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Spinosaur paper, at last



I haven't seen anyone mention the following yet, so here is the newest
dinosaur paper out there:

Russell, D.A.  1996.  Isolated dinosaur bones from the Middle Cretaceous
of the Tafilalt, Morocco.  Bulletin du Muse'um national d'Histoire naturelle
(4e se'r.) 18:349-402.

Abstract:  The "Gr`es rouges infrace'nomaniens" of southern Morocco,
possibly of Albian age, contain evidence of one of the most diversified
dinosaur assemblages known from Africa, including a relatively long-necked
species of _Spinosaurus_ and abundant but isolated bones of a peculiar
theropod ("_Spinosaurus_" B of Stromer 1934).  Also preserved are the oldest
records of abelisaurids and among the oldest records of titanosaurids in
Africa. Bones of infantile dinosaurs are present, one of which was derived
from an individual weighing less than 4 kg.  The assemblage resembles that
of the Bahariya Formation more closely than that of Gadoufaoua, possible
because of a trophic dependence upon large, freshwater fishes.  It was more
closely linked zoogeographically to South America than to North America.

Comments:  Includes the following new taxa:

Spinosaurus maroccanus n. sp., known from three median cervical vertebrae,
two dentary fragments, and a dorsal neural arch.  Dentary seems to have been
only 3/4 the size of the type of S. aegyptiacus, but cervicals are longer.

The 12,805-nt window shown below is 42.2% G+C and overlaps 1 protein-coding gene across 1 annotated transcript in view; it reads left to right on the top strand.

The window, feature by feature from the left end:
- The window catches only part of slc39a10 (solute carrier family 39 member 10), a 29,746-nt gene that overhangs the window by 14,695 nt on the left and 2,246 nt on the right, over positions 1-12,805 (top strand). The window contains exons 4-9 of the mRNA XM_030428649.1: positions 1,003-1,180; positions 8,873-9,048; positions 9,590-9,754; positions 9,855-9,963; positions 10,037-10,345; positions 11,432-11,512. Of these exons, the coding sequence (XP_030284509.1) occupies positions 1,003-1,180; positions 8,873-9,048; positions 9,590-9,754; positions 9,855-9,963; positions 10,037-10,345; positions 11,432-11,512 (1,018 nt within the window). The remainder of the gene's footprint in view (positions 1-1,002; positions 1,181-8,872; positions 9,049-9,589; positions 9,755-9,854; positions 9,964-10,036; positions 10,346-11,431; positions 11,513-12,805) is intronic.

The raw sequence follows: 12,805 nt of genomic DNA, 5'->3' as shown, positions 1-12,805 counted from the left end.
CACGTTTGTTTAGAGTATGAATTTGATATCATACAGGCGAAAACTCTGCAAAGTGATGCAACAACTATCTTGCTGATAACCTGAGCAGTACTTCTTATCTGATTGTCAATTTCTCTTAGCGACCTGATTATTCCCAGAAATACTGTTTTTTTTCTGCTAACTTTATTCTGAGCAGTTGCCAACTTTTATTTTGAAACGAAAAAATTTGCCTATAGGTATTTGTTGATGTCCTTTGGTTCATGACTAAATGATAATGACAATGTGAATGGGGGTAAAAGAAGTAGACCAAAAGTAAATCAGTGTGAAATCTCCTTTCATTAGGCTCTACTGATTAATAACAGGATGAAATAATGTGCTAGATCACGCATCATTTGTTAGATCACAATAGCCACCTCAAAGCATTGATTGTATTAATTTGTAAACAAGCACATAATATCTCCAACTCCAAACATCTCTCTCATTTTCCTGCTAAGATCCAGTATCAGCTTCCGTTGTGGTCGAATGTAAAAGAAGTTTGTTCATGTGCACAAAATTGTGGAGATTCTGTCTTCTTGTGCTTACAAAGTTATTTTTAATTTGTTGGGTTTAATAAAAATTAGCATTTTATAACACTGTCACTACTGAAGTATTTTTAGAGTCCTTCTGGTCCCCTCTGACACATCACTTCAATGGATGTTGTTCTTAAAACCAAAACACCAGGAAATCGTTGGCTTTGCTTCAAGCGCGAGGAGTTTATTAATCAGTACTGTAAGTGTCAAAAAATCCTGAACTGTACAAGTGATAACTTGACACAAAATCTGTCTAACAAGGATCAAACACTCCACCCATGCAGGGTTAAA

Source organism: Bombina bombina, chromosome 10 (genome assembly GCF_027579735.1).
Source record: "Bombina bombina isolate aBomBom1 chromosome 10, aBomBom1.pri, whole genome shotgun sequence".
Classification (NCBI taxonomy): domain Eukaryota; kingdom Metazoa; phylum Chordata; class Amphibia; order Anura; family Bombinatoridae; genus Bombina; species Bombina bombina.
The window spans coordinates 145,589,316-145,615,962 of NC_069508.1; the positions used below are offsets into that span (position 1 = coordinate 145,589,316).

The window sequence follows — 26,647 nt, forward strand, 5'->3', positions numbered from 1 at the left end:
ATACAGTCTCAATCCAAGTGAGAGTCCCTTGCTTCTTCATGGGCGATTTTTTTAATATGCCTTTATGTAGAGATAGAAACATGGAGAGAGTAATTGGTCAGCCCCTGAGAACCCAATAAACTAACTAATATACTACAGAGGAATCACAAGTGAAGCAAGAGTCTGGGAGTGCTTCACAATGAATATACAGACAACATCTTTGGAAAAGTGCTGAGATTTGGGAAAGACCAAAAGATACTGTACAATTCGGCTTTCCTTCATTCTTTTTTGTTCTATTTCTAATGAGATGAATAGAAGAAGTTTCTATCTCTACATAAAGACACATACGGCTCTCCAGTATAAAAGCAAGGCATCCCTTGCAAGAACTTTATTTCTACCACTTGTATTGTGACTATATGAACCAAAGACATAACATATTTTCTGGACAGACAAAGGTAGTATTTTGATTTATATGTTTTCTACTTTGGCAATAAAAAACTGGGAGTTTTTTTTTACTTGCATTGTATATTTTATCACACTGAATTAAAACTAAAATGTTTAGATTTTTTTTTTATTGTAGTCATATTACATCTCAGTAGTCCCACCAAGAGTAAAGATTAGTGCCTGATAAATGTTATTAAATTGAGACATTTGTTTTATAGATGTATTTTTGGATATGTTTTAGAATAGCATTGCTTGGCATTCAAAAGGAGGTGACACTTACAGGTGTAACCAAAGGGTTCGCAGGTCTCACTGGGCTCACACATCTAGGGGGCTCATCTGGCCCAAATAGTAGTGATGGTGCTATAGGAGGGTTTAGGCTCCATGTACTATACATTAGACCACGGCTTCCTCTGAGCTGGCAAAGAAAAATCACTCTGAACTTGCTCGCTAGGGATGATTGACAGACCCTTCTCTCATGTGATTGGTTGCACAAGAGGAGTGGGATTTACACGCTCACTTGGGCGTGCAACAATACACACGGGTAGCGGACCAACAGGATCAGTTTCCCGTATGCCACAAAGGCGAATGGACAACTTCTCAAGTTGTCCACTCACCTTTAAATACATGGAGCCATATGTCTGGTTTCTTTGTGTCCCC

Sigilmassasaurus brevicollis n. gen. et sp. (short-necked Sigilmassa lizard,
named after Sigilmassa, former capital of Tafilalt and a former centre of
commerce in the western Sahara), formerly known as Spinosaurus B.  Known
from some (very short) cervicals, dorsals, and caudals.  Made the type of
the new family Sigilmassasauridae.

Sigilmassasaurus sp., posterior cervical centra and distal caudal vertebra.

Other material:

New fragments of Carcharodontosaurus saharicus, dentary fragments of a small
abelisaurid, a very long (60 cm fragment of a possibly 65 cm long bone)
humerus of a theropod (only Therizinosaurus' and Deinocheirus' were longer),
a big allosaur-like (Carcharodontosaurus?) metatarsal IV, several manual
theropod claws, and elements of Rebbachisaurus garasbae (teeth, cervical spine,
anterior dorsal vertebra) and an andesaurine titanosaurid (teeth, caudal
centra, astragalus).

These specimens, some of which were orignally collected by private fossil
hunters and were on display at the Tuscon Gem and Mineral Show, are now in
the collections of the Canadian Museum of Nature.

Thomas R. Holtz, Jr.
Vertebrate Paleontologist     Webpage: http://www.geol.umd.edu
Dept. of Geology              Email:th81@umail.umd.edu
University of Maryland        Phone:301-405-4084
College Park, MD  20742       Fax:  301-314-9661

"There are some who call me...  Tim."
-- Tim the Enchanter, "Monty Python and Quest for the Holy Grail"

"Tim?!?  They called me TIM?!?!"
-- me, on seeing the credits to "The Ultimate Guide to T. rex"  :-)